3. For the time past of our life may suffice us to have done the will of the Gentiles, —

Suffice? Oh brethren, let it do much more than that! Let it make us cry, “Oh that we had never done the will of the Gentiles at all!” Some young people foolishly say that they must have a little time in which they can “see life.” Ah, those of you who have been converted in later years regret that you ever saw what men call “life,” which is only the alias for corruption and death! “For the time past of our life may suffice us to have done the will of the Gentiles,” —

3, 4. When we walked in licentiousness, lusts, drunkenness, revelries, drinking parties, and abominable idolatries. In which they think it strange that you do not run with them to the same excess of riot, speaking evil of you:

What a strange world this world is! It speaks evil of men because they will not do evil. Yet it has always been so; the men, “of whom the world was not worthy,” have been the very people of whom worldlings have said, “Away with such fellows from the earth! It is not fitting that they should live.” The world’s verdict concerning Christians is of little value.

5, 6. Who shall give account to him who is ready to judge the quick and the dead. For this reason the gospel was also preached to those who are dead, so that they might be judged according to men in the flesh, but live according to God in the spirit.

This is a very difficult passage to expound, but I suppose the meaning is that the gospel was preached to those departed saints who had been called to die for Christ’s sake, and that it was preached to them for this very reason, that, while they were judged by wicked men, and were condemned to die by them, they still live a far more glorious life than they lived here, because they were enabled, by their martyr death, to consummate their consecration to God.

7, 8. But the end of all things is at hand; therefore be sober, and watchful in prayers. And above all things have fervent love among yourselves: for love shall cover a multitude of sins.

It covers them sometimes by not seeing them; for, where there is much love, we are blind to many faults which, otherwise, we might see; we do not exercise the sharpness of criticism which malice would be sure to exercise. Besides that, when love applies herself to prayer, and when, in addition to prayer, she kindly gives admonition to a beloved friend, it often happens that true Christian love does really prevent a multitude of sins. The apostle does not mean that, by loving another person, I shall cover my own sin; nor does he mean that the exercise of love, in the common acceptance of that word, can cover my sin. But if I have much love for others, I may be the instrument, in the hand of God, for covering many of their sins in one or other of the ways I have mentioned.

9, 10. Show hospitality to each other without begrudging. Just as every man has received the gift, even so minister the same to each other, as good stewards of the manifold grace of God.

Whatever “the gift” is, whether it is money, or talent, or grace, “even so minister the same to each other, as good stewards of the manifold grace of God.” God gives much to you so that you may give it to others; it is only meant to run through you as through a pipe. You are a steward; and if a steward should receive his lord’s goods, and keep them for himself he would be an unfaithful steward. Child of God, see to it that you faithfully discharge your responsibility as one of the “good stewards of the manifold grace of God.”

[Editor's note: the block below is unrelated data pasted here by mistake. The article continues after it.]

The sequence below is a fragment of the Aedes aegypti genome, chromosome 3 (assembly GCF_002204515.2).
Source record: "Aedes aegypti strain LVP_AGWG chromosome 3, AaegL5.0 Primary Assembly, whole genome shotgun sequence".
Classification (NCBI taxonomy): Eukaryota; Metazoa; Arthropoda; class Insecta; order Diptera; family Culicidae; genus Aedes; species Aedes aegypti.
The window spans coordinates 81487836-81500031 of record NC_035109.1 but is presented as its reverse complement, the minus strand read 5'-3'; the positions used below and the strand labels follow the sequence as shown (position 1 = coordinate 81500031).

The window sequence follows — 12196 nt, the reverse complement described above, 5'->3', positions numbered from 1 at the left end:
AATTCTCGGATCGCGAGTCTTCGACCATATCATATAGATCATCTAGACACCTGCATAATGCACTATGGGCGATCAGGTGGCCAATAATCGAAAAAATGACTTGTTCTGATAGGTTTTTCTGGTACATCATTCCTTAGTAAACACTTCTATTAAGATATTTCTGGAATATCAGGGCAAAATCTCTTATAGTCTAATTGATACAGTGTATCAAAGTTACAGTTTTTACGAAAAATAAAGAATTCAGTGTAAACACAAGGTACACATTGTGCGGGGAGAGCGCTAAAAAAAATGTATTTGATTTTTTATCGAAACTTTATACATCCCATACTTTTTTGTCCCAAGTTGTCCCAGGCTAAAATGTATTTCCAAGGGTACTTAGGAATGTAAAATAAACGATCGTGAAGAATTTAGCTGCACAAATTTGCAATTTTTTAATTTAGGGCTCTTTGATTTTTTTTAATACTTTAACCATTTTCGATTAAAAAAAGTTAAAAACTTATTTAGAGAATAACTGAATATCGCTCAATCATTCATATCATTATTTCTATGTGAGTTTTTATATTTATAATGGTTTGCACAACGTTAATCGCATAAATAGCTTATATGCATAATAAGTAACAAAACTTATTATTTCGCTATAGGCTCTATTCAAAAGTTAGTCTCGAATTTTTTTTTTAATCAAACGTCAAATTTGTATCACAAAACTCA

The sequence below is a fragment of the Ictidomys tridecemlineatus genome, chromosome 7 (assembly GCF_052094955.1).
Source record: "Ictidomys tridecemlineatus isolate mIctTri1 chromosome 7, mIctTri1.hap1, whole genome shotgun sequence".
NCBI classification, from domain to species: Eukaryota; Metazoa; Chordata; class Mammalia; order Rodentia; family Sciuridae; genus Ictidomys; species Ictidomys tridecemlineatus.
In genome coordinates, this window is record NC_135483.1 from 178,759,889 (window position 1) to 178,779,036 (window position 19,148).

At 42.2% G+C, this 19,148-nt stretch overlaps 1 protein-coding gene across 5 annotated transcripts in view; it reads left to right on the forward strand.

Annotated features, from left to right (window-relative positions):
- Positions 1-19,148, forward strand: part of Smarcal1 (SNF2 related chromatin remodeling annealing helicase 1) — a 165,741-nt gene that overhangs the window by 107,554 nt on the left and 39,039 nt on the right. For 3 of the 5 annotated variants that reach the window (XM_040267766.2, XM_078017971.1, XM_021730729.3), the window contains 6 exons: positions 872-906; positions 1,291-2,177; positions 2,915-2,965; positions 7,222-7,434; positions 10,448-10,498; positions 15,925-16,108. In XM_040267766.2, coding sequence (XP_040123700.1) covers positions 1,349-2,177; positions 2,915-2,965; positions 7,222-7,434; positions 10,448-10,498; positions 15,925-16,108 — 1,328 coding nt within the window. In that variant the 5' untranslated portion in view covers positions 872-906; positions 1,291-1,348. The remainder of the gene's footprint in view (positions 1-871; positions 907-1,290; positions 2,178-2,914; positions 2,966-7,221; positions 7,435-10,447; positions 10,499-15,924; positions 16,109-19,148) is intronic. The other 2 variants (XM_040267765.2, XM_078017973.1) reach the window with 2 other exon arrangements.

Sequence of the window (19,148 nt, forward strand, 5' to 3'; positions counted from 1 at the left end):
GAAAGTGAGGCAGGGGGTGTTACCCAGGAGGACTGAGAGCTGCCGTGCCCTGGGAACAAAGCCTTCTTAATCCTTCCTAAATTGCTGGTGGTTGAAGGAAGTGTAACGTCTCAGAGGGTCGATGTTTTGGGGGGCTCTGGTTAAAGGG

11-13. If any man speaks, let him speak as the oracles of God; if any man ministers, let him do it according to the ability which God gives: that God in all things may be glorified through Jesus Christ, to whom be praise and dominion for ever and ever. Amen. Beloved, do not think it strange concerning the fiery trial which is to try you, as though some strange thing happened to you. But rejoice, inasmuch as you are partakers of Christ’s sufferings; so that, when his glory shall be revealed, you may be glad also with very great joy.

If you do not share in Christ’s humiliation, how can you expect to share in his exaltation? But if worldlings begin to rebuke and reproach you, take it for granted that they can discern something of Christ in you. Dogs do not usually bark at those who live in the same village with them; it is only at strangers that they bark. And when ribald tongues are lifted up against you, you have reason to hope that you are a stranger and a foreigner to the citizens of this world, for they love their own, as our Saviour reminded his disciples, “If you were of the world, the world would love his own: but because you are not of the world, but I have chosen you out of the world, therefore the world hates you”

Spurgeon Sermons

These sermons from Charles Spurgeon are a series that is for reference and not necessarily a position of Answers in Genesis. Spurgeon did not entirely agree with six days of creation and dives into subjects that are beyond the AiG focus (e.g., Calvinism vs. Arminianism, modes of baptism, and so on).

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Modernized Edition of Spurgeon’s Sermons. Copyright © 2010, Larry and Marion Pierce, Winterbourne, Ontario, Canada. Used by Answers in Genesis by permission of the copyright owner. The modernized edition of the material published in these sermons may not be reproduced or distributed by any electronic means without express written permission of the copyright owner. A limited license is hereby granted for the non-commercial printing and distribution of the material in hard copy form, provided this is done without charge to the recipient and the copyright information remains intact. Any charge or cost for distribution of the material is expressly forbidden under the terms of this limited license and automatically voids such permission. You may not prepare, manufacture, copy, use, promote, distribute, or sell a derivative work of the copyrighted work without the express written permission of the copyright owner.